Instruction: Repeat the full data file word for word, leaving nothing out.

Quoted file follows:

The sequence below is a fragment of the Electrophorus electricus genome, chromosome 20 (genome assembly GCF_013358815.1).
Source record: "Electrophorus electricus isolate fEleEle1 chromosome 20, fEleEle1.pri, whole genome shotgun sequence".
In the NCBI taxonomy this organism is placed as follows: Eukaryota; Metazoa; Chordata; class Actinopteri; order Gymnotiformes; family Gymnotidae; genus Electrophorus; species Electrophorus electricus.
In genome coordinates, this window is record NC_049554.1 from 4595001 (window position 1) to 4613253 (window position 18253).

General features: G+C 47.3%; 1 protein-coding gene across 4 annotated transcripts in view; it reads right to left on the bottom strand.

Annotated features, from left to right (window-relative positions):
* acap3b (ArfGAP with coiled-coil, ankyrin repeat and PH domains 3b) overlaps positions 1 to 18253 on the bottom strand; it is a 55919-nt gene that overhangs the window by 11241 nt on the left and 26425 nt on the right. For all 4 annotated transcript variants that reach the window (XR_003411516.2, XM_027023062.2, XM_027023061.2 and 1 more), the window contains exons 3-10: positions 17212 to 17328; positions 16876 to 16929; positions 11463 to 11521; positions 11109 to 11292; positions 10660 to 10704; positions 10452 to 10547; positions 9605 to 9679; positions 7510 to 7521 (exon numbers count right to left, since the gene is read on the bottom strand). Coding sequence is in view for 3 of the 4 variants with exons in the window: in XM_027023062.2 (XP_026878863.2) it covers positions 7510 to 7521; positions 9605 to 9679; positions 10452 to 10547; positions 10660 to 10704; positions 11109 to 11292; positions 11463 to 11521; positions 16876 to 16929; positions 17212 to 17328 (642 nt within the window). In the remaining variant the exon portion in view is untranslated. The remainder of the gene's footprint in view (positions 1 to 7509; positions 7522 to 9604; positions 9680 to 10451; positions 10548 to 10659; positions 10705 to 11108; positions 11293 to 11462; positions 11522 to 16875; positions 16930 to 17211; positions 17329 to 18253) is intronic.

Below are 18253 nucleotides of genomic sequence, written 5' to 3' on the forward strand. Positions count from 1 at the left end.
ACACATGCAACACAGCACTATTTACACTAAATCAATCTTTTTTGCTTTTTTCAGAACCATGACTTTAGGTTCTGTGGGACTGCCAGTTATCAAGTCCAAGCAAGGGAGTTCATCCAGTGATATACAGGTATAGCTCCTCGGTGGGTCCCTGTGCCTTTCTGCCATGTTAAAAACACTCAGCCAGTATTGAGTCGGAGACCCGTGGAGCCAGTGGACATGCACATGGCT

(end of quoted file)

The sequence below is a fragment of the Electrophorus electricus genome, chromosome 20 (genome assembly GCF_013358815.1).
Source record: "Electrophorus electricus isolate fEleEle1 chromosome 20, fEleEle1.pri, whole genome shotgun sequence".
In the NCBI taxonomy this organism is placed as follows: Eukaryota; Metazoa; Chordata; class Actinopteri; order Gymnotiformes; family Gymnotidae; genus Electrophorus; species Electrophorus electricus.
In genome coordinates, this window is record NC_049554.1 from 4595001 (window position 1) to 4613253 (window position 18253).

General features: G+C 47.3%; 1 protein-coding gene across 4 annotated transcripts in view; it reads right to left on the bottom strand.

Annotated features, from left to right (window-relative positions):
* acap3b (ArfGAP with coiled-coil, ankyrin repeat and PH domains 3b) overlaps positions 1 to 18253 on the bottom strand; it is a 55919-nt gene that overhangs the window by 11241 nt on the left and 26425 nt on the right. For all 4 annotated transcript variants that reach the window (XR_003411516.2, XM_027023062.2, XM_027023061.2 and 1 more), the window contains exons 3-10: positions 17212 to 17328; positions 16876 to 16929; positions 11463 to 11521; positions 11109 to 11292; positions 10660 to 10704; positions 10452 to 10547; positions 9605 to 9679; positions 7510 to 7521 (exon numbers count right to left, since the gene is read on the bottom strand). Coding sequence is in view for 3 of the 4 variants with exons in the window: in XM_027023062.2 (XP_026878863.2) it covers positions 7510 to 7521; positions 9605 to 9679; positions 10452 to 10547; positions 10660 to 10704; positions 11109 to 11292; positions 11463 to 11521; positions 16876 to 16929; positions 17212 to 17328 (642 nt within the window). In the remaining variant the exon portion in view is untranslated. The remainder of the gene's footprint in view (positions 1 to 7509; positions 7522 to 9604; positions 9680 to 10451; positions 10548 to 10659; positions 10705 to 11108; positions 11293 to 11462; positions 11522 to 16875; positions 16930 to 17211; positions 17329 to 18253) is intronic.

Below are 18253 nucleotides of genomic sequence, written 5' to 3' on the forward strand. Positions count from 1 at the left end.
ACACATGCAACACAGCACTATTTACACTAAATCAATCTTTTTTGCTTTTTTCAGAACCATGACTTTAGGTTCTGTGGGACTGCCAGTTATCAAGTCCAAGCAAGGGAGTTCATCCAGTGATATACAGGTATAGCTCCTCGGTGGGTCCCTGTGCCTTTCTGCCATGTTAAAAACACTCAGCCAGTATTGAGTCGGAGACCCGTGGAGCCAGTGGACATGCACATGGCT